Swedish Lawmakers Nominate Climate Activist Greta Thunberg For A Nobel Peace Prize
Chris White on February 3, 2020
Swedish lawmakers nominated activist Greta Thunberg for a Nobel Peace Prize Monday in the belief that the teenager will help save the Paris climate agreement.
Thunberg “worked hard to make politicians open their eyes to the climate crisis,” Jens Holm and Hakan Svenneling, both members of Sweden’s Left Party, told the Associated Press. They believe the 17-year-old activist’s work prodding officials to take the deal seriously is worth the prize.
“Action for reducing our emissions and complying with the Paris Agreement is therefore also an act of making peace,” Holm and Svenneling said.
Thunberg is receiving heaps of praise after she appeared at the United Nations’ climate summit in 2019. She won Time’s “Person of the Year” in December 2019, making her the young person to receive the honor since Time Magazine started naming people of the year in 1927.
She traveled to the U.S. from her home in Sweden in August on a racing yacht to avoid taking jets, which activists argue are responsible for spewing tons of carbon emissions. Her visit was designed to galvanize support for action on global warming ahead of September’s United Nations climate summit.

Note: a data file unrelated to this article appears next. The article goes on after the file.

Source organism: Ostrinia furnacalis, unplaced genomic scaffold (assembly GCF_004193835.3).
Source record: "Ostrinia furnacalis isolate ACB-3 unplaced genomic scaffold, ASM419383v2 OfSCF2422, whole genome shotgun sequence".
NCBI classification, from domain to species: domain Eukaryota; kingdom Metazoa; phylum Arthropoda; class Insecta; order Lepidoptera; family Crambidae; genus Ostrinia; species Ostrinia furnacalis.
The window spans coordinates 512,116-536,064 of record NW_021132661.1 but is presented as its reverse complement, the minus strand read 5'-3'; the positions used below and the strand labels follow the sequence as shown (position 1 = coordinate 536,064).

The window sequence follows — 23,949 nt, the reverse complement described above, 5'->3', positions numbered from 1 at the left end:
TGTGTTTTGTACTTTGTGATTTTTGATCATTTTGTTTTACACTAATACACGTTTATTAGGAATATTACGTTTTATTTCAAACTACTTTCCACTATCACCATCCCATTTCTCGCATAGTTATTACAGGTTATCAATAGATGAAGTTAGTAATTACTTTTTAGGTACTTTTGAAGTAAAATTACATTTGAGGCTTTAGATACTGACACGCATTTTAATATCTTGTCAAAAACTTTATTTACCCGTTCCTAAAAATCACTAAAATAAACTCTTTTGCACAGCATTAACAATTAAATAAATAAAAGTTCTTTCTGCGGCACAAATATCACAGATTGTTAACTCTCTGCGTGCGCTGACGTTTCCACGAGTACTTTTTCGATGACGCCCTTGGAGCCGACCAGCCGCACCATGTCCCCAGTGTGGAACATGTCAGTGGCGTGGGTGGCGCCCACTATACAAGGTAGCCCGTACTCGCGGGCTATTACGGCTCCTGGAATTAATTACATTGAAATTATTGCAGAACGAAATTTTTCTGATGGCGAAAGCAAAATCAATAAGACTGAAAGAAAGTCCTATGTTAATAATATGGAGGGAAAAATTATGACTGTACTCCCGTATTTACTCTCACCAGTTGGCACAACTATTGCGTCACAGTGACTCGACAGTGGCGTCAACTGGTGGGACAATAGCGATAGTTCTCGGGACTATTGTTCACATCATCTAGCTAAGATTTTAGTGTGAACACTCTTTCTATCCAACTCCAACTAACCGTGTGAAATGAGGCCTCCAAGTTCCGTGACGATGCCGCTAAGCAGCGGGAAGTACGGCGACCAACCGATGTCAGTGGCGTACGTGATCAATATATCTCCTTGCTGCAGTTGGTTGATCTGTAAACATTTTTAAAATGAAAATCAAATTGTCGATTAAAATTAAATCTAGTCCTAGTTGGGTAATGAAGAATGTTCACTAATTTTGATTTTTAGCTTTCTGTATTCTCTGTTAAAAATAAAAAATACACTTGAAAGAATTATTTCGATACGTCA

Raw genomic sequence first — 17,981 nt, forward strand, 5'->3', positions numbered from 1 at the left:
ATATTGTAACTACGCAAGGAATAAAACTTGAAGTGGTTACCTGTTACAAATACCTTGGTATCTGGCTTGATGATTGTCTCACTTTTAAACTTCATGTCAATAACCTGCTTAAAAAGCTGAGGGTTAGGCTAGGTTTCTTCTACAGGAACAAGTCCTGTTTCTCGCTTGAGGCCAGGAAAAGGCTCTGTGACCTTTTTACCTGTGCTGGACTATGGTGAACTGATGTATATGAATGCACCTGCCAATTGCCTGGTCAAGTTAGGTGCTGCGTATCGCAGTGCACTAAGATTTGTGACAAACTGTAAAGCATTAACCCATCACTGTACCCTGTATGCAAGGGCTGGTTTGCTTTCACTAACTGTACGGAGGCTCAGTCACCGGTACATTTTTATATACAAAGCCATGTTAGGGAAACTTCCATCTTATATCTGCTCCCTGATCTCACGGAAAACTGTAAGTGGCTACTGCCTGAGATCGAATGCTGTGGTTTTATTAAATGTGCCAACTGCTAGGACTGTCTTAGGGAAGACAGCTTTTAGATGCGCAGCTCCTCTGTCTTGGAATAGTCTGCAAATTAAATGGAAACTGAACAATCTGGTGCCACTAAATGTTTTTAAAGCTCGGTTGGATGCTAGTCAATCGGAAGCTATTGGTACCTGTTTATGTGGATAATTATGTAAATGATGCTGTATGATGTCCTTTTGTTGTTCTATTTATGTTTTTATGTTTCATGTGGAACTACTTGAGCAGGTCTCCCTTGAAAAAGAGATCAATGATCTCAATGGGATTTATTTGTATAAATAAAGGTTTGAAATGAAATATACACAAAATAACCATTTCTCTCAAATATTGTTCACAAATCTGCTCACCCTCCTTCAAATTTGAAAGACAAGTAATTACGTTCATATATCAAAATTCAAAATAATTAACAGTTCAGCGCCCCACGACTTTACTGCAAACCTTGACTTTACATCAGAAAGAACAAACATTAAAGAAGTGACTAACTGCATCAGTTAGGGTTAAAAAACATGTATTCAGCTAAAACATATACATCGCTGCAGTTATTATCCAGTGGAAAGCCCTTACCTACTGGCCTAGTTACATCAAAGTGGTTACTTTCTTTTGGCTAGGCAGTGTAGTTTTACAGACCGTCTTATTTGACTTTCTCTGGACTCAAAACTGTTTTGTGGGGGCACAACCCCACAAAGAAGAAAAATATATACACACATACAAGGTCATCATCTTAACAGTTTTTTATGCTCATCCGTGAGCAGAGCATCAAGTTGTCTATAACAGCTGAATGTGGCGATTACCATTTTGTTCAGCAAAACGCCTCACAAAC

Thunberg’s emotional speech at the summit appeared to be the catalyst for much of the praise.
“You have stolen my dreams and my childhood with your empty words and yet I’m one of the lucky ones,” she said at the summit. “People are suffering. People are dying. Entire ecosystems are collapsing. We are in the beginning of a mass extinction, and all you can talk about is money and fairy tales of eternal economic growth. How dare you!”
UN climate officials struggled to find a spark after President Donald Trump pulled the United States out of the 2015 Paris Climate Agreement in 2017. The deal required the U.S. to cut greenhouse gas emissions 26 to 28 percent below 2005 levels by 2025. China only committed to “peak” emissions by 2030 while India made no promise to curtail future emissions growth.
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